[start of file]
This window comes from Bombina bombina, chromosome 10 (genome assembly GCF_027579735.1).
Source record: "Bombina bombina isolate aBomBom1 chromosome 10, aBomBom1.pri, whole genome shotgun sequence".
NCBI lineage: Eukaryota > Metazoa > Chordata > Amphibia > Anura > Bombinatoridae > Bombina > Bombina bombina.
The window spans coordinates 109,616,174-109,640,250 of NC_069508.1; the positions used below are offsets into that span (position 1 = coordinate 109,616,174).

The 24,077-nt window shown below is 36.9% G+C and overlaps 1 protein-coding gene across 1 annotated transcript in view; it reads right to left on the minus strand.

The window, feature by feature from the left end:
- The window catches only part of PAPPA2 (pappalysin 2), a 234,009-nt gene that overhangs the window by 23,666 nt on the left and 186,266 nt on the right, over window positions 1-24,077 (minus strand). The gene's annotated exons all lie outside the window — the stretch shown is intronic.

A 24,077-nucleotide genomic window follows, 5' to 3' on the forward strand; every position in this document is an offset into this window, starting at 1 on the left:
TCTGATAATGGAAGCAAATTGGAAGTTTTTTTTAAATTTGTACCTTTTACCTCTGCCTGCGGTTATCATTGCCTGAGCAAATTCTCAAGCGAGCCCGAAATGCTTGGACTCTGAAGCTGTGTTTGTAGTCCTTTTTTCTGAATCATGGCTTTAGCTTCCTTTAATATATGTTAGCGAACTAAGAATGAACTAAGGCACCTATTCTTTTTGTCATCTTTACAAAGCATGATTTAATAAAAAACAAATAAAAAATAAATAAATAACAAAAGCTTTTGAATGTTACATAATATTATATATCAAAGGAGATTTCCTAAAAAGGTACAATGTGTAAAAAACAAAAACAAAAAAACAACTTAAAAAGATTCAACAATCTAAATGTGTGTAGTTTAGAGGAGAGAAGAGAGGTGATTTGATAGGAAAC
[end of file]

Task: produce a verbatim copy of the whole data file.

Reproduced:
This window comes from Bombina bombina, chromosome 10 (genome assembly GCF_027579735.1).
Source record: "Bombina bombina isolate aBomBom1 chromosome 10, aBomBom1.pri, whole genome shotgun sequence".
NCBI lineage: Eukaryota > Metazoa > Chordata > Amphibia > Anura > Bombinatoridae > Bombina > Bombina bombina.
The window spans coordinates 109,616,174-109,640,250 of NC_069508.1; the positions used below are offsets into that span (position 1 = coordinate 109,616,174).

The 24,077-nt window shown below is 36.9% G+C and overlaps 1 protein-coding gene across 1 annotated transcript in view; it reads right to left on the minus strand.

The window, feature by feature from the left end:
- The window catches only part of PAPPA2 (pappalysin 2), a 234,009-nt gene that overhangs the window by 23,666 nt on the left and 186,266 nt on the right, over window positions 1-24,077 (minus strand). The gene's annotated exons all lie outside the window — the stretch shown is intronic.

A 24,077-nucleotide genomic window follows, 5' to 3' on the forward strand; every position in this document is an offset into this window, starting at 1 on the left:
TCTGATAATGGAAGCAAATTGGAAGTTTTTTTTAAATTTGTACCTTTTACCTCTGCCTGCGGTTATCATTGCCTGAGCAAATTCTCAAGCGAGCCCGAAATGCTTGGACTCTGAAGCTGTGTTTGTAGTCCTTTTTTCTGAATCATGGCTTTAGCTTCCTTTAATATATGTTAGCGAACTAAGAATGAACTAAGGCACCTATTCTTTTTGTCATCTTTACAAAGCATGATTTAATAAAAAACAAATAAAAAATAAATAAATAACAAAAGCTTTTGAATGTTACATAATATTATATATCAAAGGAGATTTCCTAAAAAGGTACAATGTGTAAAAAACAAAAACAAAAAAACAACTTAAAAAGATTCAACAATCTAAATGTGTGTAGTTTAGAGGAGAGAAGAGAGGTGATTTGATAGGAAAC